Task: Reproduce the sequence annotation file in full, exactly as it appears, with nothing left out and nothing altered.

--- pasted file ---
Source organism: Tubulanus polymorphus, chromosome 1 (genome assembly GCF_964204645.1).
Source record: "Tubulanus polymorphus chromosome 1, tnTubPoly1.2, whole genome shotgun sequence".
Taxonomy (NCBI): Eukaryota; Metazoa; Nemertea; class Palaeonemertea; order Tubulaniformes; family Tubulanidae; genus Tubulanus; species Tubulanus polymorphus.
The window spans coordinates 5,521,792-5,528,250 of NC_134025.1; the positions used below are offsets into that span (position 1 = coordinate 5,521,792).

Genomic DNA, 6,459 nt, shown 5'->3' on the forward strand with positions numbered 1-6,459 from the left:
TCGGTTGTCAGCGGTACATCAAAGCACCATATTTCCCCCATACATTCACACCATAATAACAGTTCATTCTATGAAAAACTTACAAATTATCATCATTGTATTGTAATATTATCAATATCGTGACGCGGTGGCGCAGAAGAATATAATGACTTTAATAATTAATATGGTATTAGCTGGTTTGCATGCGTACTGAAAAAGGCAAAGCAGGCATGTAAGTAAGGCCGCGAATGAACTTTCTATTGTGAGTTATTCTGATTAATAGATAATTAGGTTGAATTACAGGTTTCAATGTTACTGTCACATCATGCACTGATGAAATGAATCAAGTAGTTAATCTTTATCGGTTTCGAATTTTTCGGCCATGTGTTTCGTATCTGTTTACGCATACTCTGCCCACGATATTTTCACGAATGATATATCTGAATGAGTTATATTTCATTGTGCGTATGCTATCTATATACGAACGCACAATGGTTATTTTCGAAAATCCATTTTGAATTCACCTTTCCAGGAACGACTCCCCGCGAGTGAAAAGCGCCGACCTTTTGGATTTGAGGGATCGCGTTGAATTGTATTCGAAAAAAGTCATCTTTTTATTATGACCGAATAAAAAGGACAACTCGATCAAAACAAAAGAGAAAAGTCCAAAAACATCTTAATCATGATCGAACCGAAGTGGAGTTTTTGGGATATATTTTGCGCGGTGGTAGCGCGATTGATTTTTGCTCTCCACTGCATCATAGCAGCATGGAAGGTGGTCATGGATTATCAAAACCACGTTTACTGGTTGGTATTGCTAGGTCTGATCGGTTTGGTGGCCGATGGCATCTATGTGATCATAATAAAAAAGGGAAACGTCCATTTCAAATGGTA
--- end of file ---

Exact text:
Source organism: Tubulanus polymorphus, chromosome 1 (genome assembly GCF_964204645.1).
Source record: "Tubulanus polymorphus chromosome 1, tnTubPoly1.2, whole genome shotgun sequence".
Taxonomy (NCBI): Eukaryota; Metazoa; Nemertea; class Palaeonemertea; order Tubulaniformes; family Tubulanidae; genus Tubulanus; species Tubulanus polymorphus.
The window spans coordinates 5,521,792-5,528,250 of NC_134025.1; the positions used below are offsets into that span (position 1 = coordinate 5,521,792).

Genomic DNA, 6,459 nt, shown 5'->3' on the forward strand with positions numbered 1-6,459 from the left:
TCGGTTGTCAGCGGTACATCAAAGCACCATATTTCCCCCATACATTCACACCATAATAACAGTTCATTCTATGAAAAACTTACAAATTATCATCATTGTATTGTAATATTATCAATATCGTGACGCGGTGGCGCAGAAGAATATAATGACTTTAATAATTAATATGGTATTAGCTGGTTTGCATGCGTACTGAAAAAGGCAAAGCAGGCATGTAAGTAAGGCCGCGAATGAACTTTCTATTGTGAGTTATTCTGATTAATAGATAATTAGGTTGAATTACAGGTTTCAATGTTACTGTCACATCATGCACTGATGAAATGAATCAAGTAGTTAATCTTTATCGGTTTCGAATTTTTCGGCCATGTGTTTCGTATCTGTTTACGCATACTCTGCCCACGATATTTTCACGAATGATATATCTGAATGAGTTATATTTCATTGTGCGTATGCTATCTATATACGAACGCACAATGGTTATTTTCGAAAATCCATTTTGAATTCACCTTTCCAGGAACGACTCCCCGCGAGTGAAAAGCGCCGACCTTTTGGATTTGAGGGATCGCGTTGAATTGTATTCGAAAAAAGTCATCTTTTTATTATGACCGAATAAAAAGGACAACTCGATCAAAACAAAAGAGAAAAGTCCAAAAACATCTTAATCATGATCGAACCGAAGTGGAGTTTTTGGGATATATTTTGCGCGGTGGTAGCGCGATTGATTTTTGCTCTCCACTGCATCATAGCAGCATGGAAGGTGGTCATGGATTATCAAAACCACGTTTACTGGTTGGTATTGCTAGGTCTGATCGGTTTGGTGGCCGATGGCATCTATGTGATCATAATAAAAAAGGGAAACGTCCATTTCAAATGGTA